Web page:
Feb 24, 2011

Knowing when to shoot

Photo credit James Law (Adelphi Laboratory Center)
Sgt. Joe Pergerson monitors Lt. Juan Ortiz during an active-shooter scenario using the MILO Range Advanced System. The system is used by the Adelphi Laboratory Center Police Department to maintain firearm proficiency and improve critical law enforcement tactics.
So you think you\'re good at Wii Sports? Think you can tear up the floor with Dance Dance Revolution? Think you can jam like Van Halen on Guitar Hero? Think again - because the Adelphi Laboratory Center has a new game in town that's more realistic, more useful and more fun.

The MILO Range Advanced System is an interactive training tool now being used by the ALC Police Department to maintain firearm proficiency and improve critical law enforcement tactics.
MILO consists of a laptop computer, high-definition projector and a large screen with hundreds of scenario possibilities including target practice, active-shooter, traffic stops, domestic disputes, workplace violence and more. But it's the system features that make the scenarios realistic -- things like:

* Hit detection and resulting scenario adjustments
* Carbon dioxide cartridges to simulate weapon recoil
* Various game weapons such as handguns, long guns, Tasers, batons and (OC) cannisters (i.e. pepper spray)
* An adjustable line-of-fire gun that shoots actual pellets at trainees to simulate bullets

"The MILO can help keep our police officers and security guards proficient in between scheduled visits to the actual firing ranges out at Blossom Point." said ALC Chief of Police Charles Roberson. "It also allows us to get our new employees initially qualified." And although MILO won't ever completely take the place of real range training, every officer and guard must qualify on the MILO system as part of the ALC Police Department's continuing, mandated in-service training.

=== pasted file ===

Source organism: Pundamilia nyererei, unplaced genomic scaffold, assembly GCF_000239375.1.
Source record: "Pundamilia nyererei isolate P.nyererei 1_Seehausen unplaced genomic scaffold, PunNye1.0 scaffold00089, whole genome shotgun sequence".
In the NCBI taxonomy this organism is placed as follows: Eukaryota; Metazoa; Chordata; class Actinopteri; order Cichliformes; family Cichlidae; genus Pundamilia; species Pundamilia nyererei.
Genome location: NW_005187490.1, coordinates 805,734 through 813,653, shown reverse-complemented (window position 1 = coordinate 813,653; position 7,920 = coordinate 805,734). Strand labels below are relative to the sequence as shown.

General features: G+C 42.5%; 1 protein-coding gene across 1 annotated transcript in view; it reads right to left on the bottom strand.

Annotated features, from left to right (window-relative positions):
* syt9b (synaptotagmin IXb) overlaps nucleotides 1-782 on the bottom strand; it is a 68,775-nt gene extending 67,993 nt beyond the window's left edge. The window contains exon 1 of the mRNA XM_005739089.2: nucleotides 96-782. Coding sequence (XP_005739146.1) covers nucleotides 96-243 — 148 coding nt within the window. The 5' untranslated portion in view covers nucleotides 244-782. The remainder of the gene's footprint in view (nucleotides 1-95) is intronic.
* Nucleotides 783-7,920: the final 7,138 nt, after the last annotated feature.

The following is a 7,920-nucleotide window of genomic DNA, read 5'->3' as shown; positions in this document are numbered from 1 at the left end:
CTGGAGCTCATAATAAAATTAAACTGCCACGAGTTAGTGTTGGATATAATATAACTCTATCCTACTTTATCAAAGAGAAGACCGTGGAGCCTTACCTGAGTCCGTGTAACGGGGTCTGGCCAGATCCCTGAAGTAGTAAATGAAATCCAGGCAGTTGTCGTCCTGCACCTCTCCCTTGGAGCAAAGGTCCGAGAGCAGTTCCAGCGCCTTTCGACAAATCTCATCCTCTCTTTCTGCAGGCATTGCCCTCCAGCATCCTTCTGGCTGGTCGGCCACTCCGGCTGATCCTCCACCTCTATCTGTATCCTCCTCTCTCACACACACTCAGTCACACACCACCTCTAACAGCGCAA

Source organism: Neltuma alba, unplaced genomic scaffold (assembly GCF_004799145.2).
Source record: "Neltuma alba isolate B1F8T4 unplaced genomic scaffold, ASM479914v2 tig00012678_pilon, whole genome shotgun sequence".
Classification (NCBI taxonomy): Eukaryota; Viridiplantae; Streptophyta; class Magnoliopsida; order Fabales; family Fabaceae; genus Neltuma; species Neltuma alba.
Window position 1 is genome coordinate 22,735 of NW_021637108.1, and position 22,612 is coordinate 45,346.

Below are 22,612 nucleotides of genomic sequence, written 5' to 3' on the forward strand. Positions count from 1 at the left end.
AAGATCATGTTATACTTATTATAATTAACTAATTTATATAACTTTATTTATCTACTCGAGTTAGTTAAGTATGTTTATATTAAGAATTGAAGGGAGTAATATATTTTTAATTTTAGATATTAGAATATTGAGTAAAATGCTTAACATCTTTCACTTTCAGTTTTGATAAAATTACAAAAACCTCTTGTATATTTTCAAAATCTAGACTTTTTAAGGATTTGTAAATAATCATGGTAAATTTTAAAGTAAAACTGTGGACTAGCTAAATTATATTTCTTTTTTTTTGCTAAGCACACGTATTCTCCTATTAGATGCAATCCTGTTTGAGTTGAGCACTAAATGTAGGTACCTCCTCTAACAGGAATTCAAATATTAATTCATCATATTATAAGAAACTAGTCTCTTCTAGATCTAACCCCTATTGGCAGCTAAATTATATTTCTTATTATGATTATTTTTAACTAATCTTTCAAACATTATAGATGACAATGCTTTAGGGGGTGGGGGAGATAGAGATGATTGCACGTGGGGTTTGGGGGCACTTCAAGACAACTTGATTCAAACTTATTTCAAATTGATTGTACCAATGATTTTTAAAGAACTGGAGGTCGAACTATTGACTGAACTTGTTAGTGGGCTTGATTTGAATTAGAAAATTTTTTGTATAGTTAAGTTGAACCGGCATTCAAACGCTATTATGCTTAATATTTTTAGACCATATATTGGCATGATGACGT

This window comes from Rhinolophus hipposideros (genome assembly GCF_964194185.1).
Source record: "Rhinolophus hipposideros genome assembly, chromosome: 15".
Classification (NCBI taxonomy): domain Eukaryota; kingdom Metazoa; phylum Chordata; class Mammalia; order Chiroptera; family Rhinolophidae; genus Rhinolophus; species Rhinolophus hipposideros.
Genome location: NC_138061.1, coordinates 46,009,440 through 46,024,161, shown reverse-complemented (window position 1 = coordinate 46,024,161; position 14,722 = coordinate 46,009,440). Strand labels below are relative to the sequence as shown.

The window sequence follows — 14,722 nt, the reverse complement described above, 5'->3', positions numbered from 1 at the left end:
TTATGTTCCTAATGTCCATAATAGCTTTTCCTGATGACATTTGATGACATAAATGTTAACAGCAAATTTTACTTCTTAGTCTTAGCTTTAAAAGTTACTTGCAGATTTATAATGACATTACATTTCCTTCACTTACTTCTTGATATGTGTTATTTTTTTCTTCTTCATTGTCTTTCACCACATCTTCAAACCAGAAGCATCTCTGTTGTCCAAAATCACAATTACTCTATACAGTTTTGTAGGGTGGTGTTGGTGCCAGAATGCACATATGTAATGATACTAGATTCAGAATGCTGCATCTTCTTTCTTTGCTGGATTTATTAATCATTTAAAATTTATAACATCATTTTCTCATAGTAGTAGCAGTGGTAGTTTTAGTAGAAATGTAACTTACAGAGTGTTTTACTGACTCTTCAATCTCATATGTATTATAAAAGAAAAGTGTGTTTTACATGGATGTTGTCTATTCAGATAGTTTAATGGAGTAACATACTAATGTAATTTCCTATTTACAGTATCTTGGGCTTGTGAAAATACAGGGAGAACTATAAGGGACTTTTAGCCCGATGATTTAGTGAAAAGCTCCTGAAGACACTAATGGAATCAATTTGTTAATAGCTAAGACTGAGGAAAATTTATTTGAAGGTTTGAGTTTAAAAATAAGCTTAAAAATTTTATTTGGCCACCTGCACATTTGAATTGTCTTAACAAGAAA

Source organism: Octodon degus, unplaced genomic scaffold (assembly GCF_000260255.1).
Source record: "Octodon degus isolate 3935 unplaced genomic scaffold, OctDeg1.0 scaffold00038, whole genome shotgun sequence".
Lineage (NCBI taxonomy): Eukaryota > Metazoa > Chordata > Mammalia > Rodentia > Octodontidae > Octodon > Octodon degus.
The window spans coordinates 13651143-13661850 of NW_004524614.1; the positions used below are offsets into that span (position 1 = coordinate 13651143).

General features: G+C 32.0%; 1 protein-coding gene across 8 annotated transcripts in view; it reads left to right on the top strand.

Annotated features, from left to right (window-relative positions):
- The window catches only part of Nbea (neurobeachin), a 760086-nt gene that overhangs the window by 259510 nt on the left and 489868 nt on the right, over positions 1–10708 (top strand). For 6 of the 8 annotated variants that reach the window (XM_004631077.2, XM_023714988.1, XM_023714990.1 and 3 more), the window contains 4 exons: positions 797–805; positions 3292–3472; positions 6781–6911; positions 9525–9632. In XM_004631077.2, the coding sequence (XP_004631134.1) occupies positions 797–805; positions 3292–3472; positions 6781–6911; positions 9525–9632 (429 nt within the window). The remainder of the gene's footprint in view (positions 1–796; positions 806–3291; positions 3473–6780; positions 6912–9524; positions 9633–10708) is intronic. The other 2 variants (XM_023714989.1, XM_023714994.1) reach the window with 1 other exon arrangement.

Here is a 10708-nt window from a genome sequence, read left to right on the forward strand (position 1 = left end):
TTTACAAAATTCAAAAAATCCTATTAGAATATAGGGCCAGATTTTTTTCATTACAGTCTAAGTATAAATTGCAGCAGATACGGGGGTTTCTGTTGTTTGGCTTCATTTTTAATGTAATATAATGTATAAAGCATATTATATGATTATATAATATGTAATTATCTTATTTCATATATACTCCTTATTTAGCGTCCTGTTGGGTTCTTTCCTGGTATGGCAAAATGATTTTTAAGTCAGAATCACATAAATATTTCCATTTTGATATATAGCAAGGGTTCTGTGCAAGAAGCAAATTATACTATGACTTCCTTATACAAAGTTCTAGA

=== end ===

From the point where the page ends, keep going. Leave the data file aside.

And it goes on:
It will also allow for year-round training in various real-world scenarios that actual firing ranges can't offer - things like the ability to change or adapt the scenario on the fly depending on how the trainee responds. For example, in a traffic stop scenario, the MILO trainer can adjust the module to reflect a compliant driver who responds to an officer's request, a belligerent driver who may pose a risk or a driver who hauls out a handgun. The trainee must then determine the appropriate use of force to resolve the situation. If the scenario calls for responding with deadly force, the actors in the video respond accordingly. If an officer's shot is within the "lethal" zone on the attacker's body (a zone which can be adjusted by the trainer), the actor may drop dead; but if the shot catches the actor outside the zone (such as a hand or leg shot), he or she could continue to be a threat.

The scenarios are replete with other interactive characters who could be victims, innocent bystanders, or accomplices. It's the trainee's job to sort it out and respond accordingly.
"The system videotapes the entire training session to assist with debriefings," said Sgt. Joe Pergerson, ALC Police Department Training Coordinator. "After each session, I discuss the scenario with the trainee, and then we review the tape together to see what really happened."
"The debriefing after the scenario teaches us how to articulate our actions and describe why," said Lt. Juan Ortiz following a training session. "This can be especially helpful in training officers and guards to explain their actions to command officials during real world use-of-force events."
Approximately 80 percent of the ALC police and guard force have qualified on the system since it was installed in December, and many of them have also been trained on specific scenarios. The $65,000 system is projected to pay for itself in 2-3 years by decreasing the number of out-of-cycle range visits.
The system can accommodate multiple trainees at once, which allows pairs or groups of officers and/or guards to practice communication and teamwork skills. An additional feature allows the organization to actually create their own scenarios using local facilities and terrain. Chief Roberson has plans to do that in the future so his staff can train on scenarios that are realistic to ALC.
"Eventually we may have scenarios for the Building 205 lobby or the front gate or other areas," Roberson said. "That would make the MILO system an even more valuable training tool." 
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